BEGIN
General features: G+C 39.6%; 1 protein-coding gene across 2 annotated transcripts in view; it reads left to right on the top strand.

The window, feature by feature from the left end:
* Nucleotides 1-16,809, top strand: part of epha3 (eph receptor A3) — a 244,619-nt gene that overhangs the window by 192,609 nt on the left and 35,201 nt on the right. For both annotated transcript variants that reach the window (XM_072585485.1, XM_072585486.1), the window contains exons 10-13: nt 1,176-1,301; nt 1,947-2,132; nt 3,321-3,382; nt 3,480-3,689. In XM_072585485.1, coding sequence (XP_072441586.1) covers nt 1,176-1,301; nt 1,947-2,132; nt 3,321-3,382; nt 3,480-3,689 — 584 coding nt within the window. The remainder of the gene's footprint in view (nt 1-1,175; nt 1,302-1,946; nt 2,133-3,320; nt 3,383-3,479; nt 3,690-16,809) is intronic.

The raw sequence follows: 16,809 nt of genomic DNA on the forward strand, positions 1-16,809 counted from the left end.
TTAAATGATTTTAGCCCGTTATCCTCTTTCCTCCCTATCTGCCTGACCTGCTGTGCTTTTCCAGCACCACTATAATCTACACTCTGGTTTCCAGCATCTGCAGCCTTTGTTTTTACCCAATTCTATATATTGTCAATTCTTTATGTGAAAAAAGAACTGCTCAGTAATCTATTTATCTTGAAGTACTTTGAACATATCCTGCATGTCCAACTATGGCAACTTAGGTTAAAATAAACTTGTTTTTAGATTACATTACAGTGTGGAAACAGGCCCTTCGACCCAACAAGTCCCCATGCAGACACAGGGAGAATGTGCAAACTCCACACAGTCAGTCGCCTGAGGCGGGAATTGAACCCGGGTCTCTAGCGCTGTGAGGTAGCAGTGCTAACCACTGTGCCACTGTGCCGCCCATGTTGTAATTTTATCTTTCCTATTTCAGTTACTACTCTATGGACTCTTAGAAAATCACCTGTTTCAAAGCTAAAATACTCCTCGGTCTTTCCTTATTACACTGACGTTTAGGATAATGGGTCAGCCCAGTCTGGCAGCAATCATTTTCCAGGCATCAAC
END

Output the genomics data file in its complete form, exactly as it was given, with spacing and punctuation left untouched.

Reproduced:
General features: G+C 39.6%; 1 protein-coding gene across 2 annotated transcripts in view; it reads left to right on the top strand.

The window, feature by feature from the left end:
* Nucleotides 1-16,809, top strand: part of epha3 (eph receptor A3) — a 244,619-nt gene that overhangs the window by 192,609 nt on the left and 35,201 nt on the right. For both annotated transcript variants that reach the window (XM_072585485.1, XM_072585486.1), the window contains exons 10-13: nt 1,176-1,301; nt 1,947-2,132; nt 3,321-3,382; nt 3,480-3,689. In XM_072585485.1, coding sequence (XP_072441586.1) covers nt 1,176-1,301; nt 1,947-2,132; nt 3,321-3,382; nt 3,480-3,689 — 584 coding nt within the window. The remainder of the gene's footprint in view (nt 1-1,175; nt 1,302-1,946; nt 2,133-3,320; nt 3,383-3,479; nt 3,690-16,809) is intronic.

The raw sequence follows: 16,809 nt of genomic DNA on the forward strand, positions 1-16,809 counted from the left end.
TTAAATGATTTTAGCCCGTTATCCTCTTTCCTCCCTATCTGCCTGACCTGCTGTGCTTTTCCAGCACCACTATAATCTACACTCTGGTTTCCAGCATCTGCAGCCTTTGTTTTTACCCAATTCTATATATTGTCAATTCTTTATGTGAAAAAAGAACTGCTCAGTAATCTATTTATCTTGAAGTACTTTGAACATATCCTGCATGTCCAACTATGGCAACTTAGGTTAAAATAAACTTGTTTTTAGATTACATTACAGTGTGGAAACAGGCCCTTCGACCCAACAAGTCCCCATGCAGACACAGGGAGAATGTGCAAACTCCACACAGTCAGTCGCCTGAGGCGGGAATTGAACCCGGGTCTCTAGCGCTGTGAGGTAGCAGTGCTAACCACTGTGCCACTGTGCCGCCCATGTTGTAATTTTATCTTTCCTATTTCAGTTACTACTCTATGGACTCTTAGAAAATCACCTGTTTCAAAGCTAAAATACTCCTCGGTCTTTCCTTATTACACTGACGTTTAGGATAATGGGTCAGCCCAGTCTGGCAGCAATCATTTTCCAGGCATCAAC